Although consumers are growing accustomed to seeing QR codes in print media, the technology has yet to be widely absorbed by television execs here in the US. That may be about to change. Online designer retailer, Bluefly, has stepped forth to test the waters with a new Closet Confessions ad campaign incorporating mobile barcode technology from ScanBuy which airs on Bravo. The Closet Confessions advertisements, which launched on Bravo media's various platforms earlier this month, are a series of 45-second spots that feature celebrities giving tours of their closets and sharing stories about their lives. The ScanLife mobile barcodes, or QR codes, will appear in the ads through November, giving viewers instant access to additional video content or a $30-off coupon upon scanning the QR codes with barcode scanning application on a smartphone.
"Bluefly has been looking for new and innovative ways to approach television advertising and to engage our fashionista consumers in a more dimensional and measurable way," says Bradford Matson, Bluefly's Chief Marketing Officer. "We were excited to bring the Closet Confessions episodes to television earlier this month, and have been thrilled with the response from Bravo's audience to the campaign. Now, by incorporating ScanLife mobile barcode technology into the ads, we are taking Closet Confessions one step further by providing viewers with a unique call to action that allows them to instantly access exclusive content and special offers from their phones while they are watching TV."
While this campaign is the first instance of a retailer in the United States using QR codes on television, it is not the first time we've seen a QR code used on TV. In May 2010, Warbasse Design created a designer QR code for the HBO series True Blood. This code, that ran during episodes of Lost in Los Angeles, Philadelphia and New York, was the first QR code on TV. "The goal behind the strategy is to extend the conversation," said Philip Warbasse - CEO Warbasse Design. "If you take a 30 second commercial and add a 2D barcode to it, you are effectively extending your time with your audience. For now, it's a clever way to make the commercial last longer," continues Warbasse, "but, soon QR Codes will become the preferred method for television advertisers to deliver extras to interested viewers."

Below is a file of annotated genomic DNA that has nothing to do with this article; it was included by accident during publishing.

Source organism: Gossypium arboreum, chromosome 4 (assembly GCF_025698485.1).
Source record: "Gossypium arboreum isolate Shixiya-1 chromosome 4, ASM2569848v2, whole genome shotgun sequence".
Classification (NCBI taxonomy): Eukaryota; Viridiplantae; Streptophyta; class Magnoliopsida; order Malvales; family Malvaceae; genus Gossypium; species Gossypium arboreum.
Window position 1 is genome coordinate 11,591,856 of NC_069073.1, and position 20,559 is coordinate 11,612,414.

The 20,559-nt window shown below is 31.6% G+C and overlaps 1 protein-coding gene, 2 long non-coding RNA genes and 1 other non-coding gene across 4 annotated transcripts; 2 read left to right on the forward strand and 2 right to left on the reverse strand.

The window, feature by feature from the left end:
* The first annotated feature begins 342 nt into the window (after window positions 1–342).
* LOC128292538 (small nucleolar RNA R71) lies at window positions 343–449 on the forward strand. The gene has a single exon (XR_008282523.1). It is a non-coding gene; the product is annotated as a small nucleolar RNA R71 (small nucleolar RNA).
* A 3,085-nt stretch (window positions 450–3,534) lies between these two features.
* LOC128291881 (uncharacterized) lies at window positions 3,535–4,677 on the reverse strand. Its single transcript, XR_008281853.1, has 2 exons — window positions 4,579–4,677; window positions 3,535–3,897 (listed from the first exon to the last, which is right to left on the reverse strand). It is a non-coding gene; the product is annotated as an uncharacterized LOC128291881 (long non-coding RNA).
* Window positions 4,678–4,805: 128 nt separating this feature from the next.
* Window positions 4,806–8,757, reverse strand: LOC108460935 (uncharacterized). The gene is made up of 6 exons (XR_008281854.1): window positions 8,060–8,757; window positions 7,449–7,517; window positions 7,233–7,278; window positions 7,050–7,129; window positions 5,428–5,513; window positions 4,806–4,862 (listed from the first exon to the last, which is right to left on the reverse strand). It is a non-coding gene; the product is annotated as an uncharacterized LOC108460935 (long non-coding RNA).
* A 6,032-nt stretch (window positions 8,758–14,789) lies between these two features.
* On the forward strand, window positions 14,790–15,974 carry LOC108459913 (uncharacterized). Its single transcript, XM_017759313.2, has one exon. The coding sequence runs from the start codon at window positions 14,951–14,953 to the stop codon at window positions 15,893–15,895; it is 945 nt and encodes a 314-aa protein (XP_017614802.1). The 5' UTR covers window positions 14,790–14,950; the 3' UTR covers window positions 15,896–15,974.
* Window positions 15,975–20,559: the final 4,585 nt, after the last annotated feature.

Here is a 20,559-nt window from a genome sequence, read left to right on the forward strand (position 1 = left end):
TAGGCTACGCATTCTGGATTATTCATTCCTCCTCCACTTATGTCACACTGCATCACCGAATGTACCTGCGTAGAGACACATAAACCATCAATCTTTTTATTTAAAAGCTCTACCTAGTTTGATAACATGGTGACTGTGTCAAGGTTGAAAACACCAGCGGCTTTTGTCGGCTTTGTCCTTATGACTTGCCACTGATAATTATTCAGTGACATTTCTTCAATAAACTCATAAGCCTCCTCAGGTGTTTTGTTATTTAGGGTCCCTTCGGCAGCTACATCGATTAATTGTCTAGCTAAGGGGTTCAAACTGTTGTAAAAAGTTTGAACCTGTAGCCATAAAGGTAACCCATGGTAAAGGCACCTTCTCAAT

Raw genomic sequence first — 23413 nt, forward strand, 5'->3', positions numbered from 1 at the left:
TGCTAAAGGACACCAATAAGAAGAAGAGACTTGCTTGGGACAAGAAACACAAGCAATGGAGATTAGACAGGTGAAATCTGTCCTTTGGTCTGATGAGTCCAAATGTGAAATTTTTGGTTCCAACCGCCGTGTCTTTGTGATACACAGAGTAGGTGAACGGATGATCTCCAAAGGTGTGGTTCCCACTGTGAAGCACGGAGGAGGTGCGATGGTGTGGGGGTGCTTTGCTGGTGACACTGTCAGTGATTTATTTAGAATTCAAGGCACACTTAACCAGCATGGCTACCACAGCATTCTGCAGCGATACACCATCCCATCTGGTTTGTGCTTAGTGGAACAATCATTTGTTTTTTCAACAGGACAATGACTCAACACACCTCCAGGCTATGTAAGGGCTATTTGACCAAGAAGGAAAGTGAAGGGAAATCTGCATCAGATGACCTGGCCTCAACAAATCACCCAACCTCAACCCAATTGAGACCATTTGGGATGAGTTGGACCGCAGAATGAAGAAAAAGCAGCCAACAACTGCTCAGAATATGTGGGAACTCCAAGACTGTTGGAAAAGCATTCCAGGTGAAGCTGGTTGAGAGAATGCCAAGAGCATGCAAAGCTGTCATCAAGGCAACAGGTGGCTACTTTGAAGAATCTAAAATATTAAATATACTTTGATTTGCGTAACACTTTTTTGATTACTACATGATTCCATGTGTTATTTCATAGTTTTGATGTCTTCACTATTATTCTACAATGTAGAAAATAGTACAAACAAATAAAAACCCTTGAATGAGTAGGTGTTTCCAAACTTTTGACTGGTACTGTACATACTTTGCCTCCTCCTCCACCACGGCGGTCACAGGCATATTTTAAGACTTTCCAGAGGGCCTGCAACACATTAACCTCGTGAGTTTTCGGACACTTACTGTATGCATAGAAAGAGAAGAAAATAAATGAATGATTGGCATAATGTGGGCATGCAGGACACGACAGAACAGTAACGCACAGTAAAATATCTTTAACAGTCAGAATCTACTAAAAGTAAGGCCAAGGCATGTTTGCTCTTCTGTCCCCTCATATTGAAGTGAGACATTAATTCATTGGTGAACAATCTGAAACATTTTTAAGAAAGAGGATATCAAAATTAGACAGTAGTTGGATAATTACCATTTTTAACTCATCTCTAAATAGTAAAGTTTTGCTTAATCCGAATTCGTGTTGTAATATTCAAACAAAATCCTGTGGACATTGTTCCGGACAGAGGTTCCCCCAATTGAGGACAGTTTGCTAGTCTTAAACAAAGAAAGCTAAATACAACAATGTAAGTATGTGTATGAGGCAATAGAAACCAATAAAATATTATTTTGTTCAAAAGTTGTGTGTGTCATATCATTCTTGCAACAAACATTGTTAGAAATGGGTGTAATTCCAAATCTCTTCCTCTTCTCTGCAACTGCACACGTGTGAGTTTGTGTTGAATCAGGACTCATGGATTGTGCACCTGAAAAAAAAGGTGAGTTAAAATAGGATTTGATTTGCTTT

As time goes on and consumers begin spending even more time on their mobile devices, we'll see this trend continue. Engaging with viewers and compelling them to buy without necessitating even a move off the couch is an extremely compelling proposition. It has been less than a year since we began seeing QR codes in advertising, and already they've made it to television. Not since the introduction of Photoshop has advertising been so rapidly affected. It is safe to assume that barcode technology will continue to experience exponential growth in the advertising industry.
Bluefly's Closet Confessions ads featuring the QR codes, which are issued and managed with Scanbuy's technology, will run through November on Bravo programming, including original airings, and select re-airings of the Emmy-winning series Top Chef, The Real Housewives of D.C., The Real Housewives of Atlanta, Flipping Out, and the new Top Chef Just Desserts.
The ScanLife mobile application is available for every major mobile operating system and can be downloaded for free by going to www.getscanlife.com from the mobile browser.